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From Death to Life

The Synod of Dort on Depravity, Effectual Calling, and Regeneration

He is dead. This is the worst thing you can say about a person’s physical health. Dead is worse than gravely ill. Dead means that inevitable deterioration has begun. Dead means that a separation with the living has taken place. Dead means that the person will never get better unless God intervenes and resurrects him from deadness. Dead is the word that the Holy Spirit uses to describe the spiritual condition of those who have never been regenerated.

When God first created humans, he warned them that if they disobeyed him, they would die. Forbidding them to eat of the tree of the knowledge of good and evil, God said, “For in the day that you eat of it you shall surely die” (Gen. 2:17). Did they die that day? After Adam and Eve disobeyed, they lived physically for many years, but on the very day that they disobeyed God they began to suffer natural spiritual consequences that are worse than physical death. Note that the Lord did not say, “I will kill you,” but he said, “You shall surely die.”

The Effects of Spiritual Death

Spiritual death is the natural consequence of disobeying God. When a person will not submit to God, and the person attempts to determine for himself what is good and evil, he is living in a state of spiritual deterioration, he is separated from the living God, and his only hope is if God intervenes and resurrects him. That is the state of a spiritually dead person.

Millions of spiritually dead persons can read the foregoing paragraph, and their reaction will be to yawn, stretch, and say, “Yeah, that is what you religious freaks are always yammering about. Do you know who won the game last night?” They are dead in trespasses and in sins (Eph. 2:1) and are slightly amused at our alarmist pronouncements because “the natural person does not accept the things of the Spirit of God, for they are folly to him, and he is not able to understand them because they are spiritually discerned” (1 Cor.2:14). I used to be among the dead, and so were you.

We were dead and too dead to do anything about it. The Lord Jesus was talking about us when he said, “No one can come to me unless the Father who sent me draws him” (John 6:44). Let the comprehensiveness of Jesus’ statement sink in. “No one . . . no one can come . . . no one can come unless.”

To state the obvious, what this means is that no one can come to Jesus (and one must come to Jesus if he or she is to be saved) unless God draws him. We cannot sidestep the force of this categorical statement by saying that God draws everyone, because, as recorded in the very next verse, Jesus goes on to assert that those whom the Father draws actually do come to Christ: “Everyone who has heard and learned from the Father comes to me” (John 6:45). Simply put, a person cannot come to Christ on his own; God must draw him; when God draws him, he will come. In our Lord’s statement in John 6:44 we have the basic components for the doctrines of human corruption (no one can come), conversion to God (come to me), and effectual calling and regeneration (the Father draws him). In our Lord’s statement in John 6:44 we have the basic components for the doctrines of human corruption (no one can come), conversion to God (come to me), and effectual calling and regeneration (the Father draws him). Click To Tweet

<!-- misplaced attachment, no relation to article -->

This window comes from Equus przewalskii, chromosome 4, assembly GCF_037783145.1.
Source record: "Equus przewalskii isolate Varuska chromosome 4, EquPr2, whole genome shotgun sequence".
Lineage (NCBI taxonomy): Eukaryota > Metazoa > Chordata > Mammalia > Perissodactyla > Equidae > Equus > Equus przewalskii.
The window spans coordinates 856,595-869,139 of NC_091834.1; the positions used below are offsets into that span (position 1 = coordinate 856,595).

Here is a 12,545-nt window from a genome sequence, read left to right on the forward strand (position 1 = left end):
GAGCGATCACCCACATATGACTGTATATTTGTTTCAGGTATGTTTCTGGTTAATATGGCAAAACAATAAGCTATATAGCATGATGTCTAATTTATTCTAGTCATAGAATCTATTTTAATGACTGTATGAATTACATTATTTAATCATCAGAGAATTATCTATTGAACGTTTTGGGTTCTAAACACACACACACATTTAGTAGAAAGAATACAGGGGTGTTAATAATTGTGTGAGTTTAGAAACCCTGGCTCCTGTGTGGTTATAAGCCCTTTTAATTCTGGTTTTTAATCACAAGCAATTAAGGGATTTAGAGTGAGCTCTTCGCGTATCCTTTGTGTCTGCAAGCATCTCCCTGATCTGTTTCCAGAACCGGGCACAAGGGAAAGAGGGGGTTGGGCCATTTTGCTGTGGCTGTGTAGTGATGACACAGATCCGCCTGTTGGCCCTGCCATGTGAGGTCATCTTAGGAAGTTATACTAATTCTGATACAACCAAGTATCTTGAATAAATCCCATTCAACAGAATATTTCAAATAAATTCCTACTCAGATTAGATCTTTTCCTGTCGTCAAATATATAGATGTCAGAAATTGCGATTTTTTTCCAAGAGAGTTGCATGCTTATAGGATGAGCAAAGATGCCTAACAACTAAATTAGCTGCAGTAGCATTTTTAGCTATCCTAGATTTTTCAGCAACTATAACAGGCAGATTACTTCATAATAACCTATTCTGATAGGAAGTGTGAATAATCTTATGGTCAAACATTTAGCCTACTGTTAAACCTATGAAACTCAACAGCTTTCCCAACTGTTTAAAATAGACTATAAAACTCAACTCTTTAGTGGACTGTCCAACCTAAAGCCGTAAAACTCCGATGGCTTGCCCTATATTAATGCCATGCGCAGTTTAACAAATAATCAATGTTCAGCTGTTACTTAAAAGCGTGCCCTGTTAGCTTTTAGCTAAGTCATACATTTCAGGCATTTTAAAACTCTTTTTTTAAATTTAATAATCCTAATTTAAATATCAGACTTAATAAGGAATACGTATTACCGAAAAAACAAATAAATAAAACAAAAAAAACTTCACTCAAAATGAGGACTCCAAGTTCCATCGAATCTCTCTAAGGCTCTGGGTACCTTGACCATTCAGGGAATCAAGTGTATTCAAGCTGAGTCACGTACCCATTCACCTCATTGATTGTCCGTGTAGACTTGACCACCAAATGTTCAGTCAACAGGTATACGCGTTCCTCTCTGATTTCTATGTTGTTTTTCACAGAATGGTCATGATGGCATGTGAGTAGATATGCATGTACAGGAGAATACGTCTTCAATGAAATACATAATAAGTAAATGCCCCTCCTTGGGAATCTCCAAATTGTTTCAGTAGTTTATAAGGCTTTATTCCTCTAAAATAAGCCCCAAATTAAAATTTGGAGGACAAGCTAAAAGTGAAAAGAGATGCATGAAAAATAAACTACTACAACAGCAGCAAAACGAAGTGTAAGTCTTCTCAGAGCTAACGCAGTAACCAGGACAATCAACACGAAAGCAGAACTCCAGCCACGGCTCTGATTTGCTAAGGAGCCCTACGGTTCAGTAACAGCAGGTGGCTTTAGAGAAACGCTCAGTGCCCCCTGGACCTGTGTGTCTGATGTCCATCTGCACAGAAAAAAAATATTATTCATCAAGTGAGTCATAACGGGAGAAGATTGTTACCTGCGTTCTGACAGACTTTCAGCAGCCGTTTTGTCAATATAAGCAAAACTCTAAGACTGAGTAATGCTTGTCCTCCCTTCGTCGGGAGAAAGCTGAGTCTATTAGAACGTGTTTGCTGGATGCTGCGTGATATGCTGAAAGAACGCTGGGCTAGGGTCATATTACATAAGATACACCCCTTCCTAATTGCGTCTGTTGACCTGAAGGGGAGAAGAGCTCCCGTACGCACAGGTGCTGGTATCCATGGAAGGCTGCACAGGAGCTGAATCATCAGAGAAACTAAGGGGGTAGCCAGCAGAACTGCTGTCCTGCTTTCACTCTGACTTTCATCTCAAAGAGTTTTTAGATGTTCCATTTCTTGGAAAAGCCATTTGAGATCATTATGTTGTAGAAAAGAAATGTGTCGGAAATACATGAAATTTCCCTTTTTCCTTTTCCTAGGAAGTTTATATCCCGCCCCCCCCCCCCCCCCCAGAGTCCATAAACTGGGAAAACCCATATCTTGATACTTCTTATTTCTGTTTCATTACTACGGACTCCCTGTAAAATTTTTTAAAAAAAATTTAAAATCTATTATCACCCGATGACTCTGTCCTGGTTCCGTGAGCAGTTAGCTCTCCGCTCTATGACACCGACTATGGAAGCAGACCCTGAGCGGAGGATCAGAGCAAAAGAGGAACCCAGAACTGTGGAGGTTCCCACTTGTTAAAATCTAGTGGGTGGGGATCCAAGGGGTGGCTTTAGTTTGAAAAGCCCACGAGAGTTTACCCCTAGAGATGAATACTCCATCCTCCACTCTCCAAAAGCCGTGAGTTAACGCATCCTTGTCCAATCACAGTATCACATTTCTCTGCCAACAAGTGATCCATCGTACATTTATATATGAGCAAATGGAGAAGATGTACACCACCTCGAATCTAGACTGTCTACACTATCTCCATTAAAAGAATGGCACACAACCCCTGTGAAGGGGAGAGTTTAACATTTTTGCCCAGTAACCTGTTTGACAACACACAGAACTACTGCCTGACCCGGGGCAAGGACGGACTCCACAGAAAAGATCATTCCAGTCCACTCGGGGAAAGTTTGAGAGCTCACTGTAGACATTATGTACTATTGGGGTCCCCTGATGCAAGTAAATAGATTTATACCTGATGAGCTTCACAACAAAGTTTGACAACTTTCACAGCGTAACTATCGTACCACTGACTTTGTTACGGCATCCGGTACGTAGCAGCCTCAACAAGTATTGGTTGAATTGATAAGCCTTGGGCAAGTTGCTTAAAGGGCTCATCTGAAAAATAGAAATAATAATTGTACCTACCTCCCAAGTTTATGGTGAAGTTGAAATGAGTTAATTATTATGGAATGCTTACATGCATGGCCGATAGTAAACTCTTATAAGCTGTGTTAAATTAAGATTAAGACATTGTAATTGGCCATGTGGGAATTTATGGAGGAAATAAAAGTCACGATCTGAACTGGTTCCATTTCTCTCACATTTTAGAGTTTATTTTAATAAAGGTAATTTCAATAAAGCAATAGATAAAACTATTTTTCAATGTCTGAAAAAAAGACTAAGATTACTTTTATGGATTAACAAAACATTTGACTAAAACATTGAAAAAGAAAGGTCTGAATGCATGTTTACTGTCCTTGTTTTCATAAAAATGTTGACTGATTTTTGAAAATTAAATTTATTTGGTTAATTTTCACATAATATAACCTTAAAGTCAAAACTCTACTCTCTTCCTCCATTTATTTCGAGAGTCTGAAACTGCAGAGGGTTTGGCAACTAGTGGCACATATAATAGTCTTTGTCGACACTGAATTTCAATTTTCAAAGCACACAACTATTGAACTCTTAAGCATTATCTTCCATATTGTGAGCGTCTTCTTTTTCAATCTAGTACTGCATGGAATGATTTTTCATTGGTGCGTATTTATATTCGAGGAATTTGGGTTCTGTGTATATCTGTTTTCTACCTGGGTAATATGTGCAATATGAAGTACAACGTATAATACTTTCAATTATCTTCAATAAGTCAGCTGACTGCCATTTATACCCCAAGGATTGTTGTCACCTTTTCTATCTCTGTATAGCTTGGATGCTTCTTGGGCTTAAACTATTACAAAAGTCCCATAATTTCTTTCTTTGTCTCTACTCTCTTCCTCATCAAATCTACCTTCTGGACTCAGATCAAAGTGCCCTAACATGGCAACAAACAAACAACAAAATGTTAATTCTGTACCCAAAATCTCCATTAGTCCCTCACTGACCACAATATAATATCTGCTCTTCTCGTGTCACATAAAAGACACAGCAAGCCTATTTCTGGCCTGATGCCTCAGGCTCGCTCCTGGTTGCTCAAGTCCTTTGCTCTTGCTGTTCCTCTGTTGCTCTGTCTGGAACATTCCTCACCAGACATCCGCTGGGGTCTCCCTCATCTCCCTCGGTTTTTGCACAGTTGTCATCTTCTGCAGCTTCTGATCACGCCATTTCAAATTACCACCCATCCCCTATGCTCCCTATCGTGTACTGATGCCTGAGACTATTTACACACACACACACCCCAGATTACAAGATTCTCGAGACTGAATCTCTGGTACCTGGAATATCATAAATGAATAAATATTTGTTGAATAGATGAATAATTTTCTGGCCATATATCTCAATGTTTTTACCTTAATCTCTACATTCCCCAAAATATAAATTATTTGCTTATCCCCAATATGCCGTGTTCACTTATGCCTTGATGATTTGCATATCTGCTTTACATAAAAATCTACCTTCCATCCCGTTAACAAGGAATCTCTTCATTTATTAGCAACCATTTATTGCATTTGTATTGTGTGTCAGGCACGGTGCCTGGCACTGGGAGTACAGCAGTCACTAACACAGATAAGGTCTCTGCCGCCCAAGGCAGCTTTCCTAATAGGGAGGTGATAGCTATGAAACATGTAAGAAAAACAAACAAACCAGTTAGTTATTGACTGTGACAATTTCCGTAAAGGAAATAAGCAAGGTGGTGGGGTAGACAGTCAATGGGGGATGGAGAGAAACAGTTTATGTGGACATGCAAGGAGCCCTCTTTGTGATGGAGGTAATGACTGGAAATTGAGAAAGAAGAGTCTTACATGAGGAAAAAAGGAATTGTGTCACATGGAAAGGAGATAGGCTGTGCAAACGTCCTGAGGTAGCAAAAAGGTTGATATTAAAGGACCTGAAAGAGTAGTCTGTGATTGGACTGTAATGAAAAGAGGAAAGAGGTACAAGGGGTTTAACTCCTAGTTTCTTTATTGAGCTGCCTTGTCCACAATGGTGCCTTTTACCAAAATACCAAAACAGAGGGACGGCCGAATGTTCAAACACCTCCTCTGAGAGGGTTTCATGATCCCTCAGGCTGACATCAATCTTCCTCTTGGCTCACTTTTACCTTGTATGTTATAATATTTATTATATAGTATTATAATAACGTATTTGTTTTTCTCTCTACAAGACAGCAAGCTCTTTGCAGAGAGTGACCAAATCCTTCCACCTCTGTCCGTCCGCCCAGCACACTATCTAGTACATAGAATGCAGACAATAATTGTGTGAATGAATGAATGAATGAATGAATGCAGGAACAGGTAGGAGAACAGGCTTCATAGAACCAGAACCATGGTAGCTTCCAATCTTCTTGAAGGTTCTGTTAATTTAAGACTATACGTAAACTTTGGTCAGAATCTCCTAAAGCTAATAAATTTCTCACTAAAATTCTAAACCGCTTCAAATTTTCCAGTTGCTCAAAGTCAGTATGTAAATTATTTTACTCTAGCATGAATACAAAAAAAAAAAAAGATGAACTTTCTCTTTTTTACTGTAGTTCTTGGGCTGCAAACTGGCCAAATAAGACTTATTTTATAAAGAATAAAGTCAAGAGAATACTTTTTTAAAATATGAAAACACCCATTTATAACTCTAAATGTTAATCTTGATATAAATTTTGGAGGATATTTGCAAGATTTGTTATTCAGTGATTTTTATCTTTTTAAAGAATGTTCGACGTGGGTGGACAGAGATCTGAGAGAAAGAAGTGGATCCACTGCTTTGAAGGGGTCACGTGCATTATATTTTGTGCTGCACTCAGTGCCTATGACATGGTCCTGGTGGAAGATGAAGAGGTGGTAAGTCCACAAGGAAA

Man’s Corruption in Relation to God’s Redemption

When I lecture or preach on the doctrines of God’s sovereign grace, or the Five Points of Calvinism, I begin by teaching on total inability, or as it is usually called, total depravity. The doctrine of total depravity lays the foundation for the doctrines of grace. For example, it is far easier to understand and embrace the doctrine of unconditional election when we understand that election is God’s planning for the success of the gospel in a world of sin-loving, God-hating people, none of whom would believe had God not planned to give life to some.

The ultimate reason that we believe any doctrine is because it is revealed in the Bible, and not because it is logical, but when we begin to understand the doctrine of total depravity, we see that the doctrines of God’s sovereign grace that follow after total depravity are not only biblical, they are also logical. So I always start with explaining total depravity.